Totalitarian war made its bow along with 1940. A German word was making history in bleeding Europe – Blitzkrieg. The idea of salvaging world peace from the ruins of the European low countries grew less and less feasible. On 7 December 1941 it was cast out all together.
On the Sunday of the Pearl Harbor attack, venerable battleship COLORADO was in the Bremerton (Washington) Navy Yard; quickly left her berth to take up the challenge. One-third of the United States Fleet was out of action, for the most part only temporarily. Blitzkrieg – Nipponese style – swept our Pacific out-posts out from under our very eyes. There remained but a thin bulwark of floating protection between the West Coast and the amphibious legions of the Japanese.
Under command of Captain Elmer L. Woodside the COLORADO remained on the West Coast throughout the summer and fall of 1942, during a period of watchful waiting while America got back on her feet. There were exercises and final battle conditions during these first few months of the first war year, with much emphasis placed on caring for wounded and repairing damage under enemy fire. On 1 August 1942 she was ready.
USS COLORADO sailed to a Pearl Harbor that still bore the scars of Japanese perfidy. Some three months beginning early October were devoted to training operations in the shadow of towering Diamond Head. Then sallying to American South Pacific bastions in the Fiji Islands, the COLORADO took up a long stand with other fleet units against further enemy incursion in that direction. As the naval heavy stood by, action in the north was at last coming from the American corner. Howling anathemas, the enemy had been pushed off Guadalcanal Island into the sea by the end of 1942. From then on we were carrying the ball.
Big battleship COLORADO’s desire for an active part in the Pacific offensive was about to be fulfilled as she left her South Pacific patrol and returned to Pearl Harbor on 7 September 1943. Soon after her arrival Captain William Granat, USN, relieved fellow Captain Woodside as commanding officer. USS COLORADO put to sea in the latter part of October bound for the remote coral atoll of Tarawa.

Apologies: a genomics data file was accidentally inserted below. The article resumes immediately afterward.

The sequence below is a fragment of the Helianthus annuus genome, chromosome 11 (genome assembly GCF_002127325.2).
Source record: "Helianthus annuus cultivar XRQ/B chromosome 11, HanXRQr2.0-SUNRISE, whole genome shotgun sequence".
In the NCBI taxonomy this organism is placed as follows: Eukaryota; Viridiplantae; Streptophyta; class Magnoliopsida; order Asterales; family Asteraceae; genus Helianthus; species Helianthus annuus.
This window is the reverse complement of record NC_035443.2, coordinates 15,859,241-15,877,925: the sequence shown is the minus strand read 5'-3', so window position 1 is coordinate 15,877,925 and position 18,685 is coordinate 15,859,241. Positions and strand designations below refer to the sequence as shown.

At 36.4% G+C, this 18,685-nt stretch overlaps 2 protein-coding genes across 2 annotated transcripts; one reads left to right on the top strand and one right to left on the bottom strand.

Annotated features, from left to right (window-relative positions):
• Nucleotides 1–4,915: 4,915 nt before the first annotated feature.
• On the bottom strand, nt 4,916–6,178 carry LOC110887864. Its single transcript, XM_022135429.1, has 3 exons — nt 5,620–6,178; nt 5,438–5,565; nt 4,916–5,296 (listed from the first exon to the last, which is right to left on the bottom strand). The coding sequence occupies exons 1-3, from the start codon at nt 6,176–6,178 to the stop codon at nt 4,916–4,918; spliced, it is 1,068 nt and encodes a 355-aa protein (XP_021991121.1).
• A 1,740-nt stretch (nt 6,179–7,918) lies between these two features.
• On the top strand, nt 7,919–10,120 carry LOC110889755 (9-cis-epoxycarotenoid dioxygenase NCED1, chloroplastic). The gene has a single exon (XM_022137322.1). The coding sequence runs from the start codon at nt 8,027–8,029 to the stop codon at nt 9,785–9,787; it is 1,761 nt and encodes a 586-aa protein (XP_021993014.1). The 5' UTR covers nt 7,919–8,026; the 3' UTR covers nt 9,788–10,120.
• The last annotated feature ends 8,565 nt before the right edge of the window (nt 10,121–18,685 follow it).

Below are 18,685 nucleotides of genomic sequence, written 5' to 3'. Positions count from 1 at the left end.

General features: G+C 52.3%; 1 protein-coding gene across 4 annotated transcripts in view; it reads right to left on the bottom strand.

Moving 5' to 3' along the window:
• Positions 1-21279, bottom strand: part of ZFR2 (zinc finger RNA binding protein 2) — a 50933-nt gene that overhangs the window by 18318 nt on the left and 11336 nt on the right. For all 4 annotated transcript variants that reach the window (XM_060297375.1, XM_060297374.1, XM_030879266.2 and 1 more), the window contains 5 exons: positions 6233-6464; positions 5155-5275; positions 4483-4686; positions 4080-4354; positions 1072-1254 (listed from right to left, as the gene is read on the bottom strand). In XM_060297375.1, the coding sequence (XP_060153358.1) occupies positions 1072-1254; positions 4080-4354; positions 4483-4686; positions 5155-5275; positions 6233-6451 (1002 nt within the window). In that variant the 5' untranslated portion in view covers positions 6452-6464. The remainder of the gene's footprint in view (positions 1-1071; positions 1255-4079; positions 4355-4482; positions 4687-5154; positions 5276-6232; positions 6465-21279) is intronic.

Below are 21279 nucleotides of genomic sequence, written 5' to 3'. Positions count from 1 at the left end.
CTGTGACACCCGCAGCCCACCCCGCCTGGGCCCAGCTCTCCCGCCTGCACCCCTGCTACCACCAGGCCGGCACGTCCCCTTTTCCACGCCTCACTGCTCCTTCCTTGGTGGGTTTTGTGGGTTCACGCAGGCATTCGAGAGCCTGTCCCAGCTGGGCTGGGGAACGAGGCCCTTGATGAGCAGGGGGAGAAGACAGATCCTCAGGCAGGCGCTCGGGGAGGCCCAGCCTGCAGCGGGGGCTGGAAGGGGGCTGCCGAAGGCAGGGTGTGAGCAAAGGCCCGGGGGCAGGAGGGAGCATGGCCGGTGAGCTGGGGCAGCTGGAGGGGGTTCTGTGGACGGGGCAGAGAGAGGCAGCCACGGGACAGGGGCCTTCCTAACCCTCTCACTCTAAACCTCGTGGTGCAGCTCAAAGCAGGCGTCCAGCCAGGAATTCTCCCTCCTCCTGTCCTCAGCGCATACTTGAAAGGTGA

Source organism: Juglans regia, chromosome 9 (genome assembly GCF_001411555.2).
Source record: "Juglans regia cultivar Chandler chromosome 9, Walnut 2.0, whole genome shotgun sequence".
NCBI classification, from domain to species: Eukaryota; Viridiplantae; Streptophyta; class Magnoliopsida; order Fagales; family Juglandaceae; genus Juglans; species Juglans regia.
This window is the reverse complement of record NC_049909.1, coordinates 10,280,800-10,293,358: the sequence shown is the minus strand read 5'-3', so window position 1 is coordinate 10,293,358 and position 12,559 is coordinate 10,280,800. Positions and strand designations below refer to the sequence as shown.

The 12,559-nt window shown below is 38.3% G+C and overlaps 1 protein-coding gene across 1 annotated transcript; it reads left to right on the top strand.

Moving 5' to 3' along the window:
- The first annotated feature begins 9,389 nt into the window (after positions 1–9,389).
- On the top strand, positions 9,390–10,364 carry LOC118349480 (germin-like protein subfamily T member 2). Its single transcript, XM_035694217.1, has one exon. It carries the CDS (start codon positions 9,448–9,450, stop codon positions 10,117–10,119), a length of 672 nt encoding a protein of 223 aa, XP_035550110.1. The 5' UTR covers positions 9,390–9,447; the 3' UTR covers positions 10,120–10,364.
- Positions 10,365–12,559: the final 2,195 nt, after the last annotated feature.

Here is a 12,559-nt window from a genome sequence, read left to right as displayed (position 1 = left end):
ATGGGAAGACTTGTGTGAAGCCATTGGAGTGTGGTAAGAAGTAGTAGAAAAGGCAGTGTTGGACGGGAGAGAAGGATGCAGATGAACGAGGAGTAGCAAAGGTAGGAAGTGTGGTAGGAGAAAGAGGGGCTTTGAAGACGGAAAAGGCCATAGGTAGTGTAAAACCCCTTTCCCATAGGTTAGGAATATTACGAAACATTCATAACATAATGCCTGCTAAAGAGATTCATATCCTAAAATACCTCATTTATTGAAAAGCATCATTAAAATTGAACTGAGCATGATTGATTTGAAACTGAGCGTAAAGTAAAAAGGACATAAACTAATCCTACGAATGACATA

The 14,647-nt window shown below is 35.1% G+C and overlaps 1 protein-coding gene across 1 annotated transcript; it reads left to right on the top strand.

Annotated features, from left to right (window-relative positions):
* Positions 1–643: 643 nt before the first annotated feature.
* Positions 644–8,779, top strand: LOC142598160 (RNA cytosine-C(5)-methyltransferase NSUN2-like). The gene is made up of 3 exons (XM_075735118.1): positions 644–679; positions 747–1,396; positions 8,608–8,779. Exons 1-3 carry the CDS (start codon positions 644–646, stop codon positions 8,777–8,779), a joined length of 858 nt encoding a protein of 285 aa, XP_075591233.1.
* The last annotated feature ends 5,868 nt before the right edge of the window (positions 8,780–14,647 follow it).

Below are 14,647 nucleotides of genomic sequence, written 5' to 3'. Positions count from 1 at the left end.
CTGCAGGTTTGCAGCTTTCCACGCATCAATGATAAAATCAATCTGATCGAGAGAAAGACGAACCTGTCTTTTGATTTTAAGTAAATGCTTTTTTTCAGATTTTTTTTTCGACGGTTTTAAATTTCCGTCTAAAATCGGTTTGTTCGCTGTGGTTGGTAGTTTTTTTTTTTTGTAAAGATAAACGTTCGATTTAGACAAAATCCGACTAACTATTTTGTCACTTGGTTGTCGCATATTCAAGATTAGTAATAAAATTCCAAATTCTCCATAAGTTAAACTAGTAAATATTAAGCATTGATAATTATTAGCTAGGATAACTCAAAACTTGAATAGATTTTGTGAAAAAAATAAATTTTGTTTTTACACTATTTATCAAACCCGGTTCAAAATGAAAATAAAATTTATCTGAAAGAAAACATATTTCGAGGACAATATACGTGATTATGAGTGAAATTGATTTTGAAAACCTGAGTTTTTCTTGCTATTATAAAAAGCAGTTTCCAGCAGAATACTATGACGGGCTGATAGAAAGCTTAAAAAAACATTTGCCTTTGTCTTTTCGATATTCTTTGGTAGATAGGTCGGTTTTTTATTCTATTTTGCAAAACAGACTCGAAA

At 0528 on 20 November 1943, the big guns of the COLORADO roared out their first salvo of destruction against the Japanese in the Pacific War. This was her debut in the forward fighting areas and her crew were making it certain that the enemy would not forget that graceful clipper bow. Her 16-inch guns belched ton after ton of flaming steel onto strong Tarawa defenses. This pre-invasion bombardment by surface vessels and strikes by carrier aircraft was effective in destroying Tarawa’s above-ground installations. However, the time interval between the lifting of the final bombardment and the arrival of the first Yank assault wave was too great, this caused by unexpected current which carried the landing craft out of their designated area, the slowness of the assault boats, and difficulty with the depth of the water at the outer reef. Lack of covering fire at the critical time of landing resulted in heavy losses during the first phase of the assault.
Despite sharp opposition and 20 per cent casualties the Marines pushed their way into Tarawa as COLORADO and other units of the bombarding fleet kept up a steady fire in support. For nine days it continued and finally, on 29 November, with the success of the Tarawa Campaign assured, the COLORADO left the area and retired to Pearl Harbor.
It was a new type of naval warfare in which the USS COLORADO began taking part on that November day at Tarawa, a radical departure from the established methods of naval combat. The COLORADO’s fight was with stationary batteries, often unseen. Her job: to stand off-shore and slug it out at perilously close range until the battery was silent. Said Fleet Admiral Ernest J. King of just such slugging: “The new applications of naval gunfire in amphibious operations, as well as fleet actions, have demonstrated that the battleship is a versatile and essential vessel, far from obsolete.”
After 17 months of continuous Pacific cruising the COLORADO returned to the United States on December 21, 1943; barely gave her crew time to digest their Christmas dinners before she was back in action.
American garrison troops which relieved the assault troops in the newly-seized Gilberts (Tarawa, Makin, and Apamama) commenced immediate development of those islands for further operations against the Marshalls. Those islands were next on the American occupation schedule.